Thursday June 7, 2018
It didn’t take much for the leaders of the two Koreas to put an end to the decades-long culture of crisis pervading the Korean Peninsula. With a phone call, a quick drive to the North Korean side of the Demilitarized Zone, and a public embrace, South Korean President Moon Jae-in and North Korean Supreme Leader Kim Jong-un emphasized the absurdity of the barrier wedged between a people with a common history, culture and language.
It was the United States’ aversion to diplomacy that encouraged Moon and Kim into one another’s arms on May 26th, and it may ultimately have been the impetus needed for South Korea to take the lead in ensuring this peace process — a top priority of the current administration — is a success.
Moon’s agreement to meet with Kim so soon after Trump unilaterally called off the Singapore summit was nothing short of an act of defiance against the US administration, something no South Korean president before him would have had the domestic backing to do.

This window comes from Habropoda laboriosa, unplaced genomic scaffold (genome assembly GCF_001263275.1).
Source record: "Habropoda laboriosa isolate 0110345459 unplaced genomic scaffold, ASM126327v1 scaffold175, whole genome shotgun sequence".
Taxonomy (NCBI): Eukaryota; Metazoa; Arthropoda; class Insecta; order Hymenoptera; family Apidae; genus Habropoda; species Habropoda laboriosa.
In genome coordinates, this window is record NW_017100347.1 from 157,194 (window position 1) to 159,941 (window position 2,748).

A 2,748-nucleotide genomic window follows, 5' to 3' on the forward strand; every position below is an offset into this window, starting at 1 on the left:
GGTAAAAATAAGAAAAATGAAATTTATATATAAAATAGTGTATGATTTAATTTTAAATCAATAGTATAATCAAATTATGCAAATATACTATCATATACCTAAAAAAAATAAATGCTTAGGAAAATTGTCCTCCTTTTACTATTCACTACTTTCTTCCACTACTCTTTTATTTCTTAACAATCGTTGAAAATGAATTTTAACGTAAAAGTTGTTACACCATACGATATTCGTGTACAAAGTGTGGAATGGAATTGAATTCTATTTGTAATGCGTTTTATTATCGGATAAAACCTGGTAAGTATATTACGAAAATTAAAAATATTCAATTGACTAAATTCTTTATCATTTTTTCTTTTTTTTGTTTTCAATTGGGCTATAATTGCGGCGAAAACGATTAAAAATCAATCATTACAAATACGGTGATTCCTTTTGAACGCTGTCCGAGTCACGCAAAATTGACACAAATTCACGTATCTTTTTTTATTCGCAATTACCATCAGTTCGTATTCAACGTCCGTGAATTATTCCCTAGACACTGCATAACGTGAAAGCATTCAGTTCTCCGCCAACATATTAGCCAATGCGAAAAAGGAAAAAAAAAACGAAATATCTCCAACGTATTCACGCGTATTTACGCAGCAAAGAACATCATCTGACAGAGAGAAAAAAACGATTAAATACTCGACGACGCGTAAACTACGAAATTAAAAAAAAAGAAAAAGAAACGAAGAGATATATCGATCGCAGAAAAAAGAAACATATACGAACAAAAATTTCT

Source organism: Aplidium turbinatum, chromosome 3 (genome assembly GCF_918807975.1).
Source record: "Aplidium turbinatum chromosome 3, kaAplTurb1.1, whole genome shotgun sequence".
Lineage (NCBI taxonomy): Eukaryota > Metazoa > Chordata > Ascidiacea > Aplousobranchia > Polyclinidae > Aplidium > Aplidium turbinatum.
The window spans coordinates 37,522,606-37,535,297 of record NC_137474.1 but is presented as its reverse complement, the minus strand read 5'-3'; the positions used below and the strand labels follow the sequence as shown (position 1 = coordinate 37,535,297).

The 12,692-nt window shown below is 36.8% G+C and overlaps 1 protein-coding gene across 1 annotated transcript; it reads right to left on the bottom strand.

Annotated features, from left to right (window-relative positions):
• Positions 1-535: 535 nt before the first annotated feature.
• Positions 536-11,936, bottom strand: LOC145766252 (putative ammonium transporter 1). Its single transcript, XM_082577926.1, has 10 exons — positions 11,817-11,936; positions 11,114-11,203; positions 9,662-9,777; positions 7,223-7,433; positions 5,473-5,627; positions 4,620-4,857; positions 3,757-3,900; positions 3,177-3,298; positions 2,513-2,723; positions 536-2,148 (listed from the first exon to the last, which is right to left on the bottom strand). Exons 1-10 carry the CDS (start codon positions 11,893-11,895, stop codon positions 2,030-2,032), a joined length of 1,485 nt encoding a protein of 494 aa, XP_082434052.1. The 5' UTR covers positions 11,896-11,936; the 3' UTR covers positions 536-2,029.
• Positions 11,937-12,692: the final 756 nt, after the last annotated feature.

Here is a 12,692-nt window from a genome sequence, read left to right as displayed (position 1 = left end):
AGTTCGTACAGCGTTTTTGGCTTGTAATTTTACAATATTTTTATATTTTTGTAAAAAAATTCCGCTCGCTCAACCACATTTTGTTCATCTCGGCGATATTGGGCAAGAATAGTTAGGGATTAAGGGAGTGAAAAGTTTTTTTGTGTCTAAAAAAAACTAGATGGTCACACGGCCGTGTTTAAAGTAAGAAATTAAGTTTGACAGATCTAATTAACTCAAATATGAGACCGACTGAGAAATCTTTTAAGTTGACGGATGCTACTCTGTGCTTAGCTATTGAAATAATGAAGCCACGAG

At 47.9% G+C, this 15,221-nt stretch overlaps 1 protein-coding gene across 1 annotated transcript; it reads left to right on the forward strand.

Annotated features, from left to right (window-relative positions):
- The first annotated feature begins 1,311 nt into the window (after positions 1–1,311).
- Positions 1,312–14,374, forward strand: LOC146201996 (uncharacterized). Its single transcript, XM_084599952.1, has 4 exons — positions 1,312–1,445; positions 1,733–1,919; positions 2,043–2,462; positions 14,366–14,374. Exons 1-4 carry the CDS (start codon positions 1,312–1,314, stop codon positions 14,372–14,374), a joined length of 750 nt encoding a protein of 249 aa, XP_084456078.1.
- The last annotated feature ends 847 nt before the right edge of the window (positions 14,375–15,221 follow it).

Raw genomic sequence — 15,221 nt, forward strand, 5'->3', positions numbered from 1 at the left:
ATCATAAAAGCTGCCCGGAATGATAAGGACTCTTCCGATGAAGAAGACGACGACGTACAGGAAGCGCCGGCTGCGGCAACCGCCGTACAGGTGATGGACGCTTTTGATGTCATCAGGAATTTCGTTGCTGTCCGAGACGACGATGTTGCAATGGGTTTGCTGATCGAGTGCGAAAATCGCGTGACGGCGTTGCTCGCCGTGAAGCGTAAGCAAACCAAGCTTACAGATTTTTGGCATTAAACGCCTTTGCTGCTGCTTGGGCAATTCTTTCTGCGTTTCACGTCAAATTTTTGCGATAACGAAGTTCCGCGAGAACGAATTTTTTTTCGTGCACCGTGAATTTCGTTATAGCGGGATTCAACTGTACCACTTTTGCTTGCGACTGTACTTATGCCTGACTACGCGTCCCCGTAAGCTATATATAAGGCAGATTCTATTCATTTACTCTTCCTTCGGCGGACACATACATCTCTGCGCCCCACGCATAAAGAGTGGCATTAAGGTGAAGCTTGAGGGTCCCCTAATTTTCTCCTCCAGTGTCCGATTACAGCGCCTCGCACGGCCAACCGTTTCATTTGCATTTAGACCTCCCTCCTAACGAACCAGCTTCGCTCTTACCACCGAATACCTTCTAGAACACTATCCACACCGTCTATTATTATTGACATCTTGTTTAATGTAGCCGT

With images of their embrace broadcast around the world, North Korea’s genuine interest in diplomacy became undeniable and the onus was immediately put on the United States to reopen the summit. Failure to do so would throw into stark relief what few politicians, media members or regular South Korean people have been willing to acknowledge — that the United States has been the most to blame for antipathy between the two Koreas since the Korean War.